Three games into this women’s college basketball season, first-year Campbell University head coach Ronny Fisher conducted something of an experiment. During a home game against Virginia Commonwealth University on Nov. 19, Fisher inserted sophomore guard Caroline Bowns into the starting lineup after she opened the season with back-to-back double digit scoring performances coming off the bench.
The experiment failed: Bowns went scoreless on 0-for-4 shooting, and Campbell lost, 66-53.
Back to the bench went Bowns.
And that was fine with Bowns. It’s where she had become comfortable for the Lady Camels, as comfortable as a former four-year starter in high school could be.
“I think people don’t realize, but playing a Division I sport is so much harder than it looks,” Bowns said.
Lately, though, it seems to be getting easier for the former North Forsyth standout. Fisher didn’t abandon his experiment with Bowns after that Nov. 19 loss. Seven games (and six wins) later, Fisher re-inserted Bowns into the starting lineup, and she hasn’t left since, becoming a key component for an upstart Campbell team that appears poised to contend for a Big South Conference title.
Indeed, the Lady Camels have won nine of their last 10 games and are 12-4 overall and 4-1 in the Big South after a 61-32 victory against Winthrop on Tuesday. It was Bowns’s sixth straight start of the season and the kind of performance that’s earned her a more prominent role of late: nine points on three 3-pointers, six rebounds, four assists and one block in a team-high 37 minutes.
And Bowns is showing the promise she displayed during an accomplished career at North. She leads the team in 3-point shooting (40.3 percent) and is its third-leading scorer (7.3 points a game).
“I guess coach just gave me a chance,” Bowns said, “and we’re rolling with it.”
Bowns’s time at North was a picture of stability and success. She played for one head coach (Eric Herrick), and the Lady Raiders never won less than 20 games a season, never failed to reach a region championship game and never failed to make the state tournament.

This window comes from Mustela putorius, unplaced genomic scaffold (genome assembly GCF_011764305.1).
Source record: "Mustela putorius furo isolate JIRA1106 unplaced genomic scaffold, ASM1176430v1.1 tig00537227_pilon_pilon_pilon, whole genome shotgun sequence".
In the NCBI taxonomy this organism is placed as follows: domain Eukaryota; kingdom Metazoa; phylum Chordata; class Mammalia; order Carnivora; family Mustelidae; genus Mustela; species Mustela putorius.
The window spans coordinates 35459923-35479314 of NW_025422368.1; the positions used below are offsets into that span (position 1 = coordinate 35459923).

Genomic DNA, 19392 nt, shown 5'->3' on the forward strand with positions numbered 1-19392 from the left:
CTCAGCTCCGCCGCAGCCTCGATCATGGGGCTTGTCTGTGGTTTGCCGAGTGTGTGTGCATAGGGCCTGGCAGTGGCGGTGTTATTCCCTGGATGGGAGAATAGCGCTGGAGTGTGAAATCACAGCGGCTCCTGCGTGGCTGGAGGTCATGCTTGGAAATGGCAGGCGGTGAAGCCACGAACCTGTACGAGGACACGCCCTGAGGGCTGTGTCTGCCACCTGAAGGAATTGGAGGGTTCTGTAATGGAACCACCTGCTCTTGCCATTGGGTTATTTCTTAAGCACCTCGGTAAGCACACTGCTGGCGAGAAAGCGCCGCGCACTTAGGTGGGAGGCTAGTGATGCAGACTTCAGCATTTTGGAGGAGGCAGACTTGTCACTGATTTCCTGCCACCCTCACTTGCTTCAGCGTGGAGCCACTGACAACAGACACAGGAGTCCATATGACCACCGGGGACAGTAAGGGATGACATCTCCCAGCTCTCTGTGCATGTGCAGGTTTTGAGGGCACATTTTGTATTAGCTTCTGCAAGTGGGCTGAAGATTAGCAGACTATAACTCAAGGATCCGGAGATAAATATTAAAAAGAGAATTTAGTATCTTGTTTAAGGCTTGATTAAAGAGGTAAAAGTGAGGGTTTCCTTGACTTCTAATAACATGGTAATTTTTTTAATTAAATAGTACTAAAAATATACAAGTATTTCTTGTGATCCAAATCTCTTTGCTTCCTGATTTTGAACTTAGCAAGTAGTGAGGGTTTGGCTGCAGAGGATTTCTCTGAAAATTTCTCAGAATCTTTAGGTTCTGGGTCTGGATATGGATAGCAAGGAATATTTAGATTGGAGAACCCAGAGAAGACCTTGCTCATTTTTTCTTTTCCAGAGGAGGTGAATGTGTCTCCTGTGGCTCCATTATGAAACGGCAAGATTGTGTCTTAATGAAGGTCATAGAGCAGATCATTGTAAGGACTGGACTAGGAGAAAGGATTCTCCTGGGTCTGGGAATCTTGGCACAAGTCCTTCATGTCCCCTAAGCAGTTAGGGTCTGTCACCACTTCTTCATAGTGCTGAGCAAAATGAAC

And much of it was because of Bowns, a 5-foot-11 hybrid talent who could drive and shoot and rebound and defend. She made an impact from the very beginning, becoming a starter as a freshman. A year later, she was named the Forsyth County girls basketball player-of-the-year. She went on to finish as North’s all-time leading scorer and 3-point shooter. Aside from a scary leg injury her freshman season, it was something of a charmed high school career.
Bowns’s early experience at Campbell was less charming. She came to the campus in Buies Creek, North Carolina (population: 2,942) to play for then-head coach Wanda Watkins, who was entering her 35th year with the program. But Campbell struggled, going 13-18 overall and 7-13 in the Big South. So did Bowns, who averaged just 2.3 points a game and made 25 percent of her 3-pointers coming off the bench.
After the season, Watkins resigned as head coach to take another position in the athletic department.
“At the time I think we were all a little hurt, a little sad,” Bowns said. “She did recruit all of us. From then it was like, ‘Alright, well, what’s next?’”
Campbell eventually hired Fisher, and as individual workouts transitioned to summer practices, Bowns sensed things coming together.
“We started seeing that his system works,” Bowns said, “and it works extremely well with the team we have this year. He likes shooters. He likes quick guards. He likes rebounding. And he likes people who can defend. This year, we have everyone can fill those roles that he likes.”
Now, Campbell find itself at the top of the Big South standings, buoyed by the hope of reaching the NCAA Tournament for the first time since 2000.
“It’s not out of our reach. That’s exciting,” Bowns said. “It makes us want to come to practice every day and work even harder knowing that we have a chance this year.”
Confidence is especially high after the Lady Camels’s 61-55 win against defending Big South champs UNC-Asheville on Jan. 3 – the same team that eliminated Campbell from last season’s conference tournament.
And Bowns finds herself right in the middle of it all.
“It just shows you how much things can change,” Bowns said.